What Is a Gazelle Company?

According to the original technical definition, a gazelle company is a high-growth company that has been increasing its revenues by at least 20% annually for four years or more, starting from a revenue base of at least $100,000.

This growth pace means that the company has effectively more than doubled its revenues over a four-year period. As gazelle companies are characterized by their rapid sales growth pace, rather than their absolute size, they can range in size from small companies to very large enterprises, though a majority of them are on the smaller end of the scale.

How a Gazelle Company Works

Author and economist David Birch first coined the term "gazelle" in some of his early studies on employment in the country and introduced his concept to a wider audience in his 1987 book, "Job Creation in America: How Our Smallest Companies Put the Most People to Work." Birch contended that small companies were the biggest creators of new jobs in the economy, estimating that these gazelles comprised only 4% of all U.S. companies, but accounted for 70% of all new jobs.

Gazelles in extremely competitive markets eventually see their sales pace decline below 20% and into the single digits.

Birch noted that the job-creation pace of gazelle companies far outstripped that of the Fortune 500 "elephants" (large enterprises) and Main Street "mice" (mom-and-pop type businesses).

In a more recent business landscape, a gazelle means any fast growing company; it has long since lost its strict Birchian definition. What is still generally true, based on recent studies and empirical observations, is that gazelles are good job creators for open, entrepreneurial economies such as that of the U.S. Many are in the technology sector, but numerous others are in food and beverage, retail, and apparel—to mention only a few.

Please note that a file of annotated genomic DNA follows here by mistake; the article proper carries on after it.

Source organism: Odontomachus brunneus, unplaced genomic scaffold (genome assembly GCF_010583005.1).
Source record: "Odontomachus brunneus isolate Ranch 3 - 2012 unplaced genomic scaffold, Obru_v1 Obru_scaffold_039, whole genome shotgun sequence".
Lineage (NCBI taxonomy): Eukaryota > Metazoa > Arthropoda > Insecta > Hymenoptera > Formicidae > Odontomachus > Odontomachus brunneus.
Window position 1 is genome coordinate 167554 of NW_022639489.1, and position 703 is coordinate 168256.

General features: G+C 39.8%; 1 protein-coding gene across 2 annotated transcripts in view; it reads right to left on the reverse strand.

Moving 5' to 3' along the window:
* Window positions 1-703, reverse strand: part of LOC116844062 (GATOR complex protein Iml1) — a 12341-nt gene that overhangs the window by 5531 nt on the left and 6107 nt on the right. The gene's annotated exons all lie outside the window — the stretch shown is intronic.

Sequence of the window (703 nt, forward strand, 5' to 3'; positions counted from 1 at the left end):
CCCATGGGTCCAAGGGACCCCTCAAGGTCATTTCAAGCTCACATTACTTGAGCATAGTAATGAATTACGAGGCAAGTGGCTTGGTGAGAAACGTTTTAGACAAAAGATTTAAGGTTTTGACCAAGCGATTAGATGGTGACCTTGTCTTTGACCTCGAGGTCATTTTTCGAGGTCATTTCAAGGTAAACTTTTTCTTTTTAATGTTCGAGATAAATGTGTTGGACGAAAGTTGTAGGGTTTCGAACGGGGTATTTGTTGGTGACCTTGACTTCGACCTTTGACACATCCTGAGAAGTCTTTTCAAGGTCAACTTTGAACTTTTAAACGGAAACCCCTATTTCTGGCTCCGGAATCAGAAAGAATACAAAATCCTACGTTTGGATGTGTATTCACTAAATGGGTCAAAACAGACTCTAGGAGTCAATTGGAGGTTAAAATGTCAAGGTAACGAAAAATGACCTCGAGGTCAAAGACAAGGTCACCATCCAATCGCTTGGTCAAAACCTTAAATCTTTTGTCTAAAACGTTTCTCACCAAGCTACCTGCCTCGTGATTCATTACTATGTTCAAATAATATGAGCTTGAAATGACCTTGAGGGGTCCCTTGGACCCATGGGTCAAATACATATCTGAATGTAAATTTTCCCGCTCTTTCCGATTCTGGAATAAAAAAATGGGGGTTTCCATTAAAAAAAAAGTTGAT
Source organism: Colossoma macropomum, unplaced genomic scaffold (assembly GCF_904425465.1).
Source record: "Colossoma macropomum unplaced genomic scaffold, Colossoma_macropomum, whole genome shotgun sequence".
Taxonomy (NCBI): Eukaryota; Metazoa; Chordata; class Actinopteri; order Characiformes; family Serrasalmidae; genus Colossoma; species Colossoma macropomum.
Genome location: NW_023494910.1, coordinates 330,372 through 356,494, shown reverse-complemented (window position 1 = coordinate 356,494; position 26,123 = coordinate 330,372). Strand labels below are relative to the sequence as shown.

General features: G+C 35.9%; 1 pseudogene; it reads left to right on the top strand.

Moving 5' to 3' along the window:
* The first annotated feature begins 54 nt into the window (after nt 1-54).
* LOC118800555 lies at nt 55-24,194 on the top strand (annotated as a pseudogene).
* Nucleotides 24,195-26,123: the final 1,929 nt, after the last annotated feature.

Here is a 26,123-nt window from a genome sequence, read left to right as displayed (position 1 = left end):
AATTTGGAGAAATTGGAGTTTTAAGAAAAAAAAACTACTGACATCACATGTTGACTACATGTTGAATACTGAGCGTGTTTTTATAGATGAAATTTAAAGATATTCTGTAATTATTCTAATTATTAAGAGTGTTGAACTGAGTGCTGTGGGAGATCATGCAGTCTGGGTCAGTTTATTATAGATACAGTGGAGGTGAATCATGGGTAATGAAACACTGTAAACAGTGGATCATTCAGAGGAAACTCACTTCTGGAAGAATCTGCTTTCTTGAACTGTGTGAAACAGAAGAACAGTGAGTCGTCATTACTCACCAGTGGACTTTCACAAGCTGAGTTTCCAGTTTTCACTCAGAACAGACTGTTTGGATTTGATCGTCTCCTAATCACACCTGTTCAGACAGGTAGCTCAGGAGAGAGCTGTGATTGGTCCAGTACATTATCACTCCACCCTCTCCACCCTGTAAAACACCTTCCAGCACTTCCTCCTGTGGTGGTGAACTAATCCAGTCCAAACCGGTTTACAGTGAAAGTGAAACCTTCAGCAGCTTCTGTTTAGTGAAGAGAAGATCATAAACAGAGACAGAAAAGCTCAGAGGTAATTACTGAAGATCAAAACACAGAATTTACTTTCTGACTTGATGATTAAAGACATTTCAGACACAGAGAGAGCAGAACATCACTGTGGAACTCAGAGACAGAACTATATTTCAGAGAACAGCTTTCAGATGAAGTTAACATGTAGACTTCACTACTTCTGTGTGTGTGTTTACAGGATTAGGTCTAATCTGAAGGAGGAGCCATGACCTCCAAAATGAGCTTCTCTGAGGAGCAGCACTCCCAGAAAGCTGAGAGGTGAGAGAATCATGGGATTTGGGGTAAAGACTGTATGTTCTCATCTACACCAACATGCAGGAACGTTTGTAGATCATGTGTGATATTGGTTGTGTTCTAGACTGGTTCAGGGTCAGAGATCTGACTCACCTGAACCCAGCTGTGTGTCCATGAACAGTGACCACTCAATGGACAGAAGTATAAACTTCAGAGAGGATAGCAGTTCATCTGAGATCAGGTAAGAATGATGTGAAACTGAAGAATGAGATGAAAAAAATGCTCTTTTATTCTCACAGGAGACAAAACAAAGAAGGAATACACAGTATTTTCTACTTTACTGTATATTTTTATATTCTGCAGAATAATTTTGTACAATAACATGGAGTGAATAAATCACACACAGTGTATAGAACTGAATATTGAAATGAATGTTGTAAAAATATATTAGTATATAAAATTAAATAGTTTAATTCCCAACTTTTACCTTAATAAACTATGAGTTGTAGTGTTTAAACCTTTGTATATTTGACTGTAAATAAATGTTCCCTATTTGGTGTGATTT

Examples of Gazelle Companies

Some gazelles keep bounding along, some get tired and slow down, some get eaten by big cats. Gazelle companies like Alphabet (aka Google), Facebook and Amazon seem like they won't get caught by competitors. Perhaps this is because they have become too large to be acquired, or they became so big they have eliminated true business competitors. The natural maturation process of their businesses also makes it difficult for them to remain gazelles as they grow larger in size.

Other gazelles, with their rapid and flashy strides in the open field, may attract the attention of big predatory cats. These big cats could jump on them and eat them, literally, through an acquisition, or they could enter their markets and claim new market growth for themselves, using their existing infrastructure to shake up the landscape. Instagram makes a good example, having been acquired by Facebook. The same fate was shared by Whatsapp.